What’s news in the Northwest today:
Four die in crash during police chase
WARM SPRINGS, Ore. — Confederated Tribes of Warm Springs members say their reservation is grieving the deaths of a child and three young adults in a crash following a police chase. All four died when their car crashed into an oncoming police car during a short chase on U.S. Highway 26 that also left a police officer and a 2-year-old boy seriously injured.
Legislative candidate running as Bull Moose
YAKIMA, Wash. — A candidate for the Washington state House in a Yakima-area district is running under the Bull Moose Party. It was created by Teddy Roosevelt in 1912 after the Republican Party denied him a nomination for a second run at the presidency. The party dissolved in 1916. Anthony Novack of Roslyn describes himself as an independent. He told the Yakima Herald-Republic “Teddy Roosevelt is about the most esteemed president I could think of.”
Portland police mull wardrobe change
PORTLAND, Ore. — For nearly five decades Portland police have been wearing uniforms with blue shirts and darker blue trousers. That may soon change. The Oregonian reports the department is considering going to a single-tone, dark navy blue uniform, commonly called LAPD blue. Police say the common uniforms would be easier to obtain.
Senator supports sale of old war rifles
HELENA, Mont. — U.S. Sen. Jon Tester is pushing the State Department to bring back thousands of old WWII-vintage rifles from South Korea so citizens can buy them through a government program. The State Department previously rejected South Korea’s proposal to sell its surplus of American-made M1 Carbines and M1 Garand rifles to U.S. buyers. Tester says that agency is wrong to declare the firearms could “be exploited by individuals seeking firearms for illicit purposes.”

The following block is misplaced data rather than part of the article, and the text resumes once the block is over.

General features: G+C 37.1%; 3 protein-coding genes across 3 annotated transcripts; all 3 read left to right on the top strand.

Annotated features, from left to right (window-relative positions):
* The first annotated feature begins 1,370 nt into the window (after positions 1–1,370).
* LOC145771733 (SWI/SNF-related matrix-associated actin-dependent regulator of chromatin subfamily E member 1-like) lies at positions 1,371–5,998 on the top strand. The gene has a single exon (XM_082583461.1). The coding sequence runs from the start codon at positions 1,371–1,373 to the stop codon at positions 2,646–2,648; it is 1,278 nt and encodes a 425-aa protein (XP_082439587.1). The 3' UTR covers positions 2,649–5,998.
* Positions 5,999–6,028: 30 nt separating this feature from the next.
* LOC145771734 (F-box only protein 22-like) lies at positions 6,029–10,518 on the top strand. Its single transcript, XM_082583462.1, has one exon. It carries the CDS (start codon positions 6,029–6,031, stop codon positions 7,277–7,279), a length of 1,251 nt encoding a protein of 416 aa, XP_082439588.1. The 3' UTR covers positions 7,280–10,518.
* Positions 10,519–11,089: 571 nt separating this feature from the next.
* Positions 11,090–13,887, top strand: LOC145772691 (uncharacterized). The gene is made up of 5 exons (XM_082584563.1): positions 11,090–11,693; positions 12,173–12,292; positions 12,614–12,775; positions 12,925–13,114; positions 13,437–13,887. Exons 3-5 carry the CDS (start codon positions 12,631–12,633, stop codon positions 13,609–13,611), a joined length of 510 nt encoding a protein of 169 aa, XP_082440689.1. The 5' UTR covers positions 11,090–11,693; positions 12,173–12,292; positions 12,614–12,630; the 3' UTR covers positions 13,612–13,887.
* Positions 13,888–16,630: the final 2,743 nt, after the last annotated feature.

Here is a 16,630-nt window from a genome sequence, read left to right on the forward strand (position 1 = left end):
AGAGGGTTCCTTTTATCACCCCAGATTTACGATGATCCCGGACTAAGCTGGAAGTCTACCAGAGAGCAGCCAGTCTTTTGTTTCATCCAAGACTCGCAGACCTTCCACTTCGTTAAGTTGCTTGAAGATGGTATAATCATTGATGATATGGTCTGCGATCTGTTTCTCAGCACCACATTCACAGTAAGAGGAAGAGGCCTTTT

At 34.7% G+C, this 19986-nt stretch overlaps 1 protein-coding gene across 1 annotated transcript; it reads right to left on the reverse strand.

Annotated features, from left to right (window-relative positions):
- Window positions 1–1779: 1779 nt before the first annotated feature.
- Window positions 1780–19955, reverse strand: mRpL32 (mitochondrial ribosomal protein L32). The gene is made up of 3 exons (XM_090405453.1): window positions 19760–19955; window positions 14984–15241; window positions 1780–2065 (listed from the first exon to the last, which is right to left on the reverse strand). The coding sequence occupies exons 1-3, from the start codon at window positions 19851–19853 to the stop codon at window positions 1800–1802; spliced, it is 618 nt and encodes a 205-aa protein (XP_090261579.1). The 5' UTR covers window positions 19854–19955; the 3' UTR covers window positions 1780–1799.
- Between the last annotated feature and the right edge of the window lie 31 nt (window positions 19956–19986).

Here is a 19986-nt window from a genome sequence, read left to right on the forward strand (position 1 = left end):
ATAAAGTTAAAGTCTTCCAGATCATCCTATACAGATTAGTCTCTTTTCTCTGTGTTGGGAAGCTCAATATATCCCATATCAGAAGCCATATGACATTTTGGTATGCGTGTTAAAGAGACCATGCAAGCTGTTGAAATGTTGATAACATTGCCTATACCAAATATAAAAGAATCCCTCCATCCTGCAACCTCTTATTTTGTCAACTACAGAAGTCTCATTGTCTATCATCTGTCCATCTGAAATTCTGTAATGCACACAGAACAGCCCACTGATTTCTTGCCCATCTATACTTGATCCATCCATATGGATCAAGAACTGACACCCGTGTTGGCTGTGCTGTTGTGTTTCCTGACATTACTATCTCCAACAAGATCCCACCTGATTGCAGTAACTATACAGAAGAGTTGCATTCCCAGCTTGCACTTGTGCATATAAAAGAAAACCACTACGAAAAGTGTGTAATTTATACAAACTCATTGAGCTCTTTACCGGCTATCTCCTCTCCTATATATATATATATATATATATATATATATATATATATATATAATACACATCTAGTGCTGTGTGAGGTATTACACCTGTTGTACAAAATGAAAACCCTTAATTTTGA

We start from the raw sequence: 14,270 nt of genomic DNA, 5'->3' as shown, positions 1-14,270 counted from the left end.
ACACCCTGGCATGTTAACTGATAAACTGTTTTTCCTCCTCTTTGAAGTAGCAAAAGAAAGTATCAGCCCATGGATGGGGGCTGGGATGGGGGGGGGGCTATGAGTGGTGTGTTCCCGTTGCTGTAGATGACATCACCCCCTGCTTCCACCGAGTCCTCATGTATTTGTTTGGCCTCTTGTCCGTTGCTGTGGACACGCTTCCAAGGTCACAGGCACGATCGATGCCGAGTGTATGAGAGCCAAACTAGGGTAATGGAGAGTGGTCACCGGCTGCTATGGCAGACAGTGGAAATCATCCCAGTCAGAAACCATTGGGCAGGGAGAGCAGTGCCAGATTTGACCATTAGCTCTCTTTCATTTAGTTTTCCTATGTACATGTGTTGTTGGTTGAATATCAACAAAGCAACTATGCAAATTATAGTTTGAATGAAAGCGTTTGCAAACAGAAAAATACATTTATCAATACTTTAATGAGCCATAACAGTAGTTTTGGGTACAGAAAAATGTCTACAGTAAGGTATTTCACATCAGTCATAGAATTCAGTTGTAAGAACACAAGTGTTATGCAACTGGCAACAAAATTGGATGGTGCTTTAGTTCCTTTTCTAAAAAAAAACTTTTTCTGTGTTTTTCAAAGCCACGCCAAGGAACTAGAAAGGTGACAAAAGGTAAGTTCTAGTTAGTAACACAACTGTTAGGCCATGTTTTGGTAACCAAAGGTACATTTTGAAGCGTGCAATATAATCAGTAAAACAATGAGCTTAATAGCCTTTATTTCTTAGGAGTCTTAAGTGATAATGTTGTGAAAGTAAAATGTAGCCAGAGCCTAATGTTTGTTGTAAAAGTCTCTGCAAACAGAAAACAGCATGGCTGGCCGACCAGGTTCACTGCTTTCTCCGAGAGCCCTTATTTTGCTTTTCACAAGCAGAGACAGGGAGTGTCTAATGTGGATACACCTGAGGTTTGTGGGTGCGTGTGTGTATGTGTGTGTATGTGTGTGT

Driving instructor bails out of truck
POCATELLO, Idaho — When a driving instructor leaps from a moving vehicle, that’s probably a sign the student driver isn’t doing so well. But that’s what authorities in eastern Idaho say happened Thursday and that the man learning to handle the tractor-trailer rig then drove alone for miles, forcing motorists to flee at high speeds before police used spike strips to blow out the big rig’s tires. Police took John Stroud into custody after the truck came to a halt on Interstate 15 south of Pocatello.
Skull mascot returned to tribes
ALBANY, Ore. — A human skull that once served as a college mascot in Albany has been turned over to the Confederated Tribes of Grand Ronde. KGW-TV reports the tribes received the skull Tuesday and planned a ceremony to bury it. Linn County sheriff’s detectives re-examined a cold case last year, contacting a man who had taken the skull to his Sweet Home grade school when he was a boy in 1984 for show-and-tell. The investigation traced the skull back to Albany College, which used a skull and crossbones for its Pirate mascot. Anthropologists at the University of Oregon who examined the skull last year said it was from a woman, possibly Native American.
Apple tree still giving after 184 years
VANCOUVER, Wash. — As it recovers from recent damage, the Northwest’s oldest apple tree will share some of its future growth Saturday during the Old Apple Tree Festival. There will be a limited quantity of cuttings from the 184-year-old tree, one per household while the supply lasts, at the annual event at Old Apple Tree Park, at the south end of the Vancouver Land Bridge. The tree is still recovering from the damage it suffered in June 2009, when two of its three main branches snapped.
Hanford nuclear reservation inspires 3-line poems
TRI-CITIES, Wash. — A Hanford watchdog group got more than 150 entries to its call for haikus about the nuclear reservation. The winning three-line poem selected by Hanford Challenge was written by Elizabeth Heffron of Seattle. The Tri-City Herald reports she wins a T-shirt for writing:
“birds skim the river —
isotopes settle in silt
a bed of half-lives”